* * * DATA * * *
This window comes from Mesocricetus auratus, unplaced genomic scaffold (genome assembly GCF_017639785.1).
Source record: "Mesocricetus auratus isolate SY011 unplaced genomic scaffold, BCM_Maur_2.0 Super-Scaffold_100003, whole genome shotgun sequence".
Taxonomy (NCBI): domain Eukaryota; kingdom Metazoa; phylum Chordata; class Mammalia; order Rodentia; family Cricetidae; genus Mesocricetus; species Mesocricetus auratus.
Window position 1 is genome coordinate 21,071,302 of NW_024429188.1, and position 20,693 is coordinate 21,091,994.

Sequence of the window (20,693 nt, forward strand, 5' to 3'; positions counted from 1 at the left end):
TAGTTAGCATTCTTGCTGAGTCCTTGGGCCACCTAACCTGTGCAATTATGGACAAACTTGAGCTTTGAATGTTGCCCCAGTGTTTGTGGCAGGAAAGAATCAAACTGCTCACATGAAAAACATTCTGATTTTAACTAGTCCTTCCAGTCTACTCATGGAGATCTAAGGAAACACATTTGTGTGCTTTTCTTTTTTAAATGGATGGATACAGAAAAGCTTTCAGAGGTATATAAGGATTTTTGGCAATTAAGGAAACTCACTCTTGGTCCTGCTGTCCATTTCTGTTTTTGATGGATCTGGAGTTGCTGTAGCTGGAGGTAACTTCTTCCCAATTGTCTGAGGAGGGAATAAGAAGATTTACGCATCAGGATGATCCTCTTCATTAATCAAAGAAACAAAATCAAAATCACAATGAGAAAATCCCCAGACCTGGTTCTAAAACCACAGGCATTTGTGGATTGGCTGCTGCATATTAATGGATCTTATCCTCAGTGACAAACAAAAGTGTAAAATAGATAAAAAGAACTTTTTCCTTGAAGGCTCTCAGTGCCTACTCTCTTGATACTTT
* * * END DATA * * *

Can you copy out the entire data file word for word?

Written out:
This window comes from Mesocricetus auratus, unplaced genomic scaffold (genome assembly GCF_017639785.1).
Source record: "Mesocricetus auratus isolate SY011 unplaced genomic scaffold, BCM_Maur_2.0 Super-Scaffold_100003, whole genome shotgun sequence".
Taxonomy (NCBI): domain Eukaryota; kingdom Metazoa; phylum Chordata; class Mammalia; order Rodentia; family Cricetidae; genus Mesocricetus; species Mesocricetus auratus.
Window position 1 is genome coordinate 21,071,302 of NW_024429188.1, and position 20,693 is coordinate 21,091,994.

Sequence of the window (20,693 nt, forward strand, 5' to 3'; positions counted from 1 at the left end):
TAGTTAGCATTCTTGCTGAGTCCTTGGGCCACCTAACCTGTGCAATTATGGACAAACTTGAGCTTTGAATGTTGCCCCAGTGTTTGTGGCAGGAAAGAATCAAACTGCTCACATGAAAAACATTCTGATTTTAACTAGTCCTTCCAGTCTACTCATGGAGATCTAAGGAAACACATTTGTGTGCTTTTCTTTTTTAAATGGATGGATACAGAAAAGCTTTCAGAGGTATATAAGGATTTTTGGCAATTAAGGAAACTCACTCTTGGTCCTGCTGTCCATTTCTGTTTTTGATGGATCTGGAGTTGCTGTAGCTGGAGGTAACTTCTTCCCAATTGTCTGAGGAGGGAATAAGAAGATTTACGCATCAGGATGATCCTCTTCATTAATCAAAGAAACAAAATCAAAATCACAATGAGAAAATCCCCAGACCTGGTTCTAAAACCACAGGCATTTGTGGATTGGCTGCTGCATATTAATGGATCTTATCCTCAGTGACAAACAAAAGTGTAAAATAGATAAAAAGAACTTTTTCCTTGAAGGCTCTCAGTGCCTACTCTCTTGATACTTT